Drug prices will be a key battleground in the upcoming presidential elections, and given the current progress of the PDPRA through Congress, some form of drug price control in the US would seem imminent. How far these measures go may ultimately depend on the outcome of the election. One impact of this is whether the US is successful in raising prices in Europe, however, will depend on what else is on the table when it comes to trade negotiations and how much European countries are willing to give up. Of all European countries, the UK will be acutely aware that the US will be looking to seek concessions on pharmaceuticals in any post-Brexit trade negotiations. It will be interesting for all concerned to see how these negotiations play out. Considering the bi-partisan willingness to decrease US drug prices, we anticipate some form of international reference pricing to be implemented in the near future in addition to other price reductions reforms that will be included in the PDPRA legislation. 


  1. OECD (2019), “Pharmaceutical expenditure”, in Health at a Glance 2019: OECD Indicators, OECD Publishing, Paris,
  2. Consumer Financial Protection Bureau (2014) “Consumer credit reports: A study of medical and non-medical collections” chrome-extension://oemmndcbldboiebfnladdacbdfmadadm/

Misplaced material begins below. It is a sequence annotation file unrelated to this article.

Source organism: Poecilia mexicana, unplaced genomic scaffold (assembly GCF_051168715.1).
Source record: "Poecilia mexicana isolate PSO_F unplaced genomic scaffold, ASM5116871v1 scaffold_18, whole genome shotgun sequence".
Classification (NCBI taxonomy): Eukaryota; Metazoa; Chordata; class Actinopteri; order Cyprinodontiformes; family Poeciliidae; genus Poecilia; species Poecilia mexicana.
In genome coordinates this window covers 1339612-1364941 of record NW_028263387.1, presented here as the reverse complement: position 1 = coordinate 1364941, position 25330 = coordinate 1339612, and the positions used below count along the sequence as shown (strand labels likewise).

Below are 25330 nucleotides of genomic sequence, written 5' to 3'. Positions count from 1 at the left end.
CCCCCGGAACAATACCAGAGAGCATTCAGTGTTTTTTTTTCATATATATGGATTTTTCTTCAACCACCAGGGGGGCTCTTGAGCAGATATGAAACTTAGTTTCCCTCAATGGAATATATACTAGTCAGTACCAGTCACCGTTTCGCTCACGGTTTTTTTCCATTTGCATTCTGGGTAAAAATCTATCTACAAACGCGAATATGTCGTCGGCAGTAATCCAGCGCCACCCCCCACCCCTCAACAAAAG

3. Herkert D, Vijayakumar P, Luo J, et al. Cost-Related Insulin Underuse Among Patients With Diabetes. JAMA Intern Med. 2019;179(1):112–114. DOI: 10.1001/jamainternmed.2018.5008 
  4. Department of Health and Human Services USA “American Patients First. The Trump Administration Blueprint to Lower Drug Prices and Reduce Out-of-Pocket Costs” May 2018 chrome-extension://oemmndcbldboiebfnladdacbdfmadadm/ 
  5. S.2543 – Prescription Drug Pricing Reduction Act of 2019 accessed 10th February 2020 
  6. Trump D. Remarks by President Trump on Lowering Drug Prices accessed 9th January 2020 
  7. Monique Dabbous, Cyprien Milea, Steven Simoens, Clement François, Claude Dussart, Lylia Chachoua, Borislav Borissov & Mondher Toumi (2019) Why “American Patients First” is likely to raise drug prices outside of the United States, Journal of Market Access & Health Policy, 7:1, DOI: 10.1080/20016689.2019.1650596 
  8. Comparison of U.S. and International Prices for Top Spending Medicare Part B Drugs U.S. (2018) Department of Health and Human Services, Office of the Assistant Secretary for Planning and Evaluation 
  9. Medicare Program; International Pricing Index Model for Medicare Part B Drugs (2018) Centers for Medicare & Medicaid Services (CMS), HHS.